April 24, 2020

Have Swag Will Travel: An Interview with Anna Monders About Her Booktalk Blog

Nikko Prochovnic, Class of 2020
Photo Credit Owls Eye Photography
Hi friends. My blog has been a bit quiet lately. Much of my personal attention has been focused on celebrating my son, who is a member of the high school graduating class of 2020, and much of my professional attention has been focused on sharing resources with parents, teachers, and librarians who are now teaching/ providing library programming from home.

If you haven't yet checked out the wonderful (and growing) compilation of educational resources available on the SCBWI website, I encourage you to do so. There are book readings, writing workshops, art demonstrations, enrichment activities, etc. for all ages, (for example, I've posted a self-guided workshop about creating character voice in the "workshops" section of the database, some detailed activity guides in the “activities” section of the database, and some sign language resources in the “bilingual” section). More resources will be added by authors and illustrators each week. Here is the link: https://www.scbwi.org/digital-directory-for-remote-learning-resources/  Please feel welcome and encouraged to share this collection of resources widely, particularly with anyone who is teaching / offering programming remotely and/or homeschooling their own kids.

Speaking of resources, prior to the pandemic, I interviewed Anna Monders about her booktalk blog, and I'm so happy to be able to share that interview with you today:

Dawn Prochovnic: Hi Anna. Thanks so much for stopping by. Last fall we were both presenters at the Oregon Association for School Libraries conference. One of your sessions was called “You Can Booktalk!” which prompted me to visit your excellent booktalk blog, and talk with you today about… yep, you guessed it, booktalks! 

So, for those readers who haven’t yet visited your blog, (what are you waiting for folks?!), can you tell us what makes a booktalk, a booktalk?

Anna Monders: Let me start by talking about what a booktalk isn’t. It’s not a summary of a book, or a review of one. I like to think of it more like a movie trailer with live-action theatre. It’s storytelling. And it’s performance art.

In my booktalk presentations at schools, each book gets 1-3 minutes in the spotlight. In that short amount of time, I want to make my audience DESPERATE to read the book. I tell them enough about the characters and story to get them caught up in it. I try to leave them with their curiosity burning.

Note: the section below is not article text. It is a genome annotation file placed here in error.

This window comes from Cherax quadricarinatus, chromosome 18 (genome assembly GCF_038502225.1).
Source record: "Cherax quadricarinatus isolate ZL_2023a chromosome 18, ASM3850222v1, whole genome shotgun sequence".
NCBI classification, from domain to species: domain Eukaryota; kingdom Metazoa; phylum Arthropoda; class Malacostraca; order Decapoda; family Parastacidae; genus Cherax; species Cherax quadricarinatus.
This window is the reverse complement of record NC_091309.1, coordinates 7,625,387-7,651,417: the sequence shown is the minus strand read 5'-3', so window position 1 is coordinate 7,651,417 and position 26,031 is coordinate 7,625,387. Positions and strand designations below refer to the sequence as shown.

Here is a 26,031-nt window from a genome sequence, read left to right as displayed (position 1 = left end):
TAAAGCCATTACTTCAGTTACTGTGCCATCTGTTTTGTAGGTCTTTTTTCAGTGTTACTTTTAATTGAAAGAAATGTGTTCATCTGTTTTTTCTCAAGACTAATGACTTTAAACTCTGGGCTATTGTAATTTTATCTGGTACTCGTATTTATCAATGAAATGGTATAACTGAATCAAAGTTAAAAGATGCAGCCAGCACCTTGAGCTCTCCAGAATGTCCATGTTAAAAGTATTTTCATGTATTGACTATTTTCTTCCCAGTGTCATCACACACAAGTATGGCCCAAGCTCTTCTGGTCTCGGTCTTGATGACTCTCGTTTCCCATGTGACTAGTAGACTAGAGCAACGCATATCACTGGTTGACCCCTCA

DP: I’m hooked already! I've also heard you and others say that booktalking is a way to get kids excited about reading. Can you give an example or two of how a booktalk inspired a young reader that you’ve worked with?

AM: I have five years’ worth of examples! A couple years ago, I was booktalking Katherine Rundell’s The Wolf Wilder in fifth and sixth grade classes.

At one school, there was a class copy of this title visible on the shelf—but no one had read it. After I booktalked it, there was a crazy rush for the book (nearly ending in a seven-kid tackle heap).

Booktalks can open the doors for kids who don’t think they like to read, or who don’t think they like particular genres. I recently heard a sixth grade boy at an underprivileged school say after booktalks: “I’ve never been so inspired to read before.” Another time, a girl came up after the presentation to tell me she didn’t like mysteries, but that now she really wanted to read Nooks and Crannies [by Jessica Lawson].

I’ve had several boys tell me that they read the entire Michael Vey series after I booktalked the first one at their school.

DP: These are great examples, Anna. How wonderful to be able to reach kids in this way. And, I read in your bio that you present booktalks to over 5000 kids per year. Wow! That’s amazing. Can you share some of the basics of how you put a booktalk together and what it “looks like” or sounds like when it’s delivered?

AM: I present booktalks as part of Jackson County Library’s outreach to elementary and middle schools. Each spring and fall, I prepare 30-35 books, and I present the program to as many classes as I can fit in my schedule—generally 200+ classes per year. Because I’m going to be booktalking each title 50 or 100 times, I can take the time to prepare well.

I start with A LOT of reading. My program serves fourth through sixth grade students, so I’m primarily focused on middle-grade titles. I read reviews, keep an eye on award lists, ask around for recommendations, and look at most of the new titles for this age that come into our library. I like to get a stack of books ready, and then sit down and read the first few pages of each. Most I will discard at this stage. If it’s suddenly an hour later and I’ve missed my bus home, then I know I’ve got a winner!